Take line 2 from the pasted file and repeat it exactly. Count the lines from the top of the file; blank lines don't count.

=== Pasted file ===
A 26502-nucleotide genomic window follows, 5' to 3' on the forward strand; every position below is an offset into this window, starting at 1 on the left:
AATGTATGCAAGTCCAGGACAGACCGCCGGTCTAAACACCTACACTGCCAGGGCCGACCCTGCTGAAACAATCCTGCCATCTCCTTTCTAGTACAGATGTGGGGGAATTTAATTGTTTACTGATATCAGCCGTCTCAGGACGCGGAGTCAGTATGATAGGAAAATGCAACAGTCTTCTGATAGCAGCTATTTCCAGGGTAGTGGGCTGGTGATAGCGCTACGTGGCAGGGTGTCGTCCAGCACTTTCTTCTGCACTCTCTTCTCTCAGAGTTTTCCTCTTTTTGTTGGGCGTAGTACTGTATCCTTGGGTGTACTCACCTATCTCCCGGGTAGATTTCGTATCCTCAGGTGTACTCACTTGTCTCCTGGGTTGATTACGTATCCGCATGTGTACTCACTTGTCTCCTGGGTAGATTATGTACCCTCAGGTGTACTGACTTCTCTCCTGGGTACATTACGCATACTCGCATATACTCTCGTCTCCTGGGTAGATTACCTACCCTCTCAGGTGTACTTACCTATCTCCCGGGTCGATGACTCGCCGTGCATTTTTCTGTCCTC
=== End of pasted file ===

AATGTATGCAAGTCCAGGACAGACCGCCGGTCTAAACACCTACACTGCCAGGGCCGACCCTGCTGAAACAATCCTGCCATCTCCTTTCTAGTACAGATGTGGGGGAATTTAATTGTTTACTGATATCAGCCGTCTCAGGACGCGGAGTCAGTATGATAGGAAAATGCAACAGTCTTCTGATAGCAGCTATTTCCAGGGTAGTGGGCTGGTGATAGCGCTACGTGGCAGGGTGTCGTCCAGCACTTTCTTCTGCACTCTCTTCTCTCAGAGTTTTCCTCTTTTTGTTGGGCGTAGTACTGTATCCTTGGGTGTACTCACCTATCTCCCGGGTAGATTTCGTATCCTCAGGTGTACTCACTTGTCTCCTGGGTTGATTACGTATCCGCATGTGTACTCACTTGTCTCCTGGGTAGATTATGTACCCTCAGGTGTACTGACTTCTCTCCTGGGTACATTACGCATACTCGCATATACTCTCGTCTCCTGGGTAGATTACCTACCCTCTCAGGTGTACTTACCTATCTCCCGGGTCGATGACTCGCCGTGCATTTTTCTGTCCTC